Collaborative tools. SRI staff was well-versed in the use of TappedIn (TI) not only as a forum for both synchronous and asynchronous discussion, but also as a more multi-functional groupware for collaborative work. In their own project work, TI was used to post notices, store files, and provide a basic tracking mechanism for revisions to collaborative products. However, for inter-organizational group work, SRI staff relied heavily on teleconferencing. SRI did have a room-based videoconferencing facility that used ISDN, but the expense of the connection was deemed prohibitive for daily or even weekly use. SRI made use of it occasionally for this project during team presentations to groups of MPS teachers or staff, but did not use it for regular meetings of the Design Team.


Employing information and communication technologies to help coordinate the work of the Design Team proved to be more a matter of fit among organizational structures than an ideal match of technology to task at hand. In the exploratory phase, MPS was handling its work with each partner as distinct activities. By the time the pilot phase was well underway, regularly-scheduled design team meetings that combined IP videoconferencing, teleconferencing, synchronous chat, and web browsing had come to be the forum for the joint coordination of activities related to the PSP. The transition from the unidirectional coordination that marked the first phase to the use of multiple technologies and multiple points of connection for coordination in the pilot phase was not smooth.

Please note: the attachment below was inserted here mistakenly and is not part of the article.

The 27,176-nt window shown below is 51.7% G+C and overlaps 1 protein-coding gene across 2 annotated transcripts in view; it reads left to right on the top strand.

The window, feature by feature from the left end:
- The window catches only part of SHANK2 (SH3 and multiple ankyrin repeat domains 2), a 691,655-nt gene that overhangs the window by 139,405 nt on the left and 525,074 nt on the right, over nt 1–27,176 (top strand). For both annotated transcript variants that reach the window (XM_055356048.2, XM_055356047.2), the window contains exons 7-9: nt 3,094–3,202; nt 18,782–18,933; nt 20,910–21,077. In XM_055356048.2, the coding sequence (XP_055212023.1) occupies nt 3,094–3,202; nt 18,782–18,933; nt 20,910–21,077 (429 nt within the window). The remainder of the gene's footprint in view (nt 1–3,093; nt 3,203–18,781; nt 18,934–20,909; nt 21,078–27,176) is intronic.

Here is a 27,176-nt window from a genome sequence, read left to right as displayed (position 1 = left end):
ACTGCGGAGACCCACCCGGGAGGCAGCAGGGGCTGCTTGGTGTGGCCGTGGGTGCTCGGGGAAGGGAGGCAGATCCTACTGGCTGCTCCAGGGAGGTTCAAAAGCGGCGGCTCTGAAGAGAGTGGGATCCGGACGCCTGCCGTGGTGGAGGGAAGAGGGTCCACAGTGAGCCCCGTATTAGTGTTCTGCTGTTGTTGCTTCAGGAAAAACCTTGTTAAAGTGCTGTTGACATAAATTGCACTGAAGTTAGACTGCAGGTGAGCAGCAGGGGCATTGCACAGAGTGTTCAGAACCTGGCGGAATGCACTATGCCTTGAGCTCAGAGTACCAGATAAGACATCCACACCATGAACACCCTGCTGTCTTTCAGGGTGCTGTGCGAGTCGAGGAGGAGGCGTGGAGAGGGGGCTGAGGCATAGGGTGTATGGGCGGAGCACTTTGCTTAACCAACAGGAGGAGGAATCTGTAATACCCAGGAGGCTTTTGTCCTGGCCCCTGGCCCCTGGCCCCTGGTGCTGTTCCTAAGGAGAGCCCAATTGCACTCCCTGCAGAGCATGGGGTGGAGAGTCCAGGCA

In hindsight, however, the problems that arose in coordination followed along patterns of activities around communication technologies within each organization that were already well established. The failure of Groove and the success of IP videoconferencing as collaborative tools offer insight into the reasons for this. As previously noted, IP videoconferencing was initially viewed as too lacking in "media richness" (Heeren & Lewis, 1997) for the kinds of design conversations partners envisioned as most productive. MPS willingly explored the possibility of using Groove with Harvard, installing the Groove application on several machines. But the technical shift required turned out to be a far higher hurdle than imagined. In retrospect, two conditions stood out as the most salient in limiting the ready adoption of a potentially promising collaborative tool: neither MPS nor Harvard was using Groove as a regular mechanism for the conduct of work prior to these experiments, nor were the machines on which Groove was installed, both at Harvard and MPS, the desktops used most consistently when team members were working on aspects of the portal. Meanwhile, MPS and Homeboyz had already established a work process that relied heavily on face-to-face meetings through their work on an earlier collaboration, the Curriculum Design Assistant. Homeboyz did not even have a computer capable of running Groove, which did not offer a version of its client for the Macintosh OS. The sole Windows PC this web development shop owned was not connected to the Internet and sat in a conference room on a separate floor from the project manager and those working on the design of the portal.

In contrast to the experience with Groove, which was not well-established in any partner organization, IP videoconferencing was an important internal communication channel for at least one partner. Hindsight shows that the convergence around IP videoconferencing as the primary medium hinged on two considerations. MPS was already heavily invested in interactive videoconferencing, with familiar equipment close at hand. And it had a staff person dedicated to videoconferencing support upon whom Harvard could rely. As coordination of tasks among partners became more of a concern due to the design activities of the second phase, regularly scheduled meetings through videoconferences appeared as the easiest, most affordable tack.